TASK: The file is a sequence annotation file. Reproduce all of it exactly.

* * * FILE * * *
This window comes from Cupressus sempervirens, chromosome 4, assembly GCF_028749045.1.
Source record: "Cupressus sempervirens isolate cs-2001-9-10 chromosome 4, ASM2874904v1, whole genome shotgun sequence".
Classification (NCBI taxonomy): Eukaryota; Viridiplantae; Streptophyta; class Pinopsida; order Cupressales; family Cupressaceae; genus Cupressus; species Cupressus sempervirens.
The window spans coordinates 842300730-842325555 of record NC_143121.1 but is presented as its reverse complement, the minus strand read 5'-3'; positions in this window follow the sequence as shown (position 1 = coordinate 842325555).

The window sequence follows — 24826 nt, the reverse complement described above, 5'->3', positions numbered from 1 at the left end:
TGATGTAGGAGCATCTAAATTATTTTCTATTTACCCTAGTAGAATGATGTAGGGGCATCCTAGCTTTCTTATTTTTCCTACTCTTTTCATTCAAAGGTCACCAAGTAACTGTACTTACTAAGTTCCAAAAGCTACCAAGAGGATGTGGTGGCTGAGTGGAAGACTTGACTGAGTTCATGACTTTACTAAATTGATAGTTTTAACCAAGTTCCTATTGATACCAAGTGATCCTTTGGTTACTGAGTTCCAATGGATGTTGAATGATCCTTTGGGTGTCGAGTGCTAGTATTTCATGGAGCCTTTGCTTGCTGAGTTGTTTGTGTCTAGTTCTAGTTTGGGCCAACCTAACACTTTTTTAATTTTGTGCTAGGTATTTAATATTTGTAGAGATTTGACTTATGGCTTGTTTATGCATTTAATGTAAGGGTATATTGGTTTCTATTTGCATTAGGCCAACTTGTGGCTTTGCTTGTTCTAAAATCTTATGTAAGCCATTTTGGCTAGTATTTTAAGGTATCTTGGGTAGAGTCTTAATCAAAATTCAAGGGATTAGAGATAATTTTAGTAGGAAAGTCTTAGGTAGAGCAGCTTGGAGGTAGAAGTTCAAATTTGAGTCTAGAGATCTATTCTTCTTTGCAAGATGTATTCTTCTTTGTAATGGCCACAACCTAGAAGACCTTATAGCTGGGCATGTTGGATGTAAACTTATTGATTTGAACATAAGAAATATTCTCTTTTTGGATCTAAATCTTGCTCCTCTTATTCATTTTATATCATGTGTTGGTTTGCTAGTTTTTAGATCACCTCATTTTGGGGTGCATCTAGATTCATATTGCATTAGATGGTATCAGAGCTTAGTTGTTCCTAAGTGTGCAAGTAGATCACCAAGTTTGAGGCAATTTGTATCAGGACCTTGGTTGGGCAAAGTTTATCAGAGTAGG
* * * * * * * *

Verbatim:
This window comes from Cupressus sempervirens, chromosome 4, assembly GCF_028749045.1.
Source record: "Cupressus sempervirens isolate cs-2001-9-10 chromosome 4, ASM2874904v1, whole genome shotgun sequence".
Classification (NCBI taxonomy): Eukaryota; Viridiplantae; Streptophyta; class Pinopsida; order Cupressales; family Cupressaceae; genus Cupressus; species Cupressus sempervirens.
The window spans coordinates 842300730-842325555 of record NC_143121.1 but is presented as its reverse complement, the minus strand read 5'-3'; positions in this window follow the sequence as shown (position 1 = coordinate 842325555).

The window sequence follows — 24826 nt, the reverse complement described above, 5'->3', positions numbered from 1 at the left end:
TGATGTAGGAGCATCTAAATTATTTTCTATTTACCCTAGTAGAATGATGTAGGGGCATCCTAGCTTTCTTATTTTTCCTACTCTTTTCATTCAAAGGTCACCAAGTAACTGTACTTACTAAGTTCCAAAAGCTACCAAGAGGATGTGGTGGCTGAGTGGAAGACTTGACTGAGTTCATGACTTTACTAAATTGATAGTTTTAACCAAGTTCCTATTGATACCAAGTGATCCTTTGGTTACTGAGTTCCAATGGATGTTGAATGATCCTTTGGGTGTCGAGTGCTAGTATTTCATGGAGCCTTTGCTTGCTGAGTTGTTTGTGTCTAGTTCTAGTTTGGGCCAACCTAACACTTTTTTAATTTTGTGCTAGGTATTTAATATTTGTAGAGATTTGACTTATGGCTTGTTTATGCATTTAATGTAAGGGTATATTGGTTTCTATTTGCATTAGGCCAACTTGTGGCTTTGCTTGTTCTAAAATCTTATGTAAGCCATTTTGGCTAGTATTTTAAGGTATCTTGGGTAGAGTCTTAATCAAAATTCAAGGGATTAGAGATAATTTTAGTAGGAAAGTCTTAGGTAGAGCAGCTTGGAGGTAGAAGTTCAAATTTGAGTCTAGAGATCTATTCTTCTTTGCAAGATGTATTCTTCTTTGTAATGGCCACAACCTAGAAGACCTTATAGCTGGGCATGTTGGATGTAAACTTATTGATTTGAACATAAGAAATATTCTCTTTTTGGATCTAAATCTTGCTCCTCTTATTCATTTTATATCATGTGTTGGTTTGCTAGTTTTTAGATCACCTCATTTTGGGGTGCATCTAGATTCATATTGCATTAGATGGTATCAGAGCTTAGTTGTTCCTAAGTGTGCAAGTAGATCACCAAGTTTGAGGCAATTTGTATCAGGACCTTGGTTGGGCAAAGTTTATCAGAGTAGG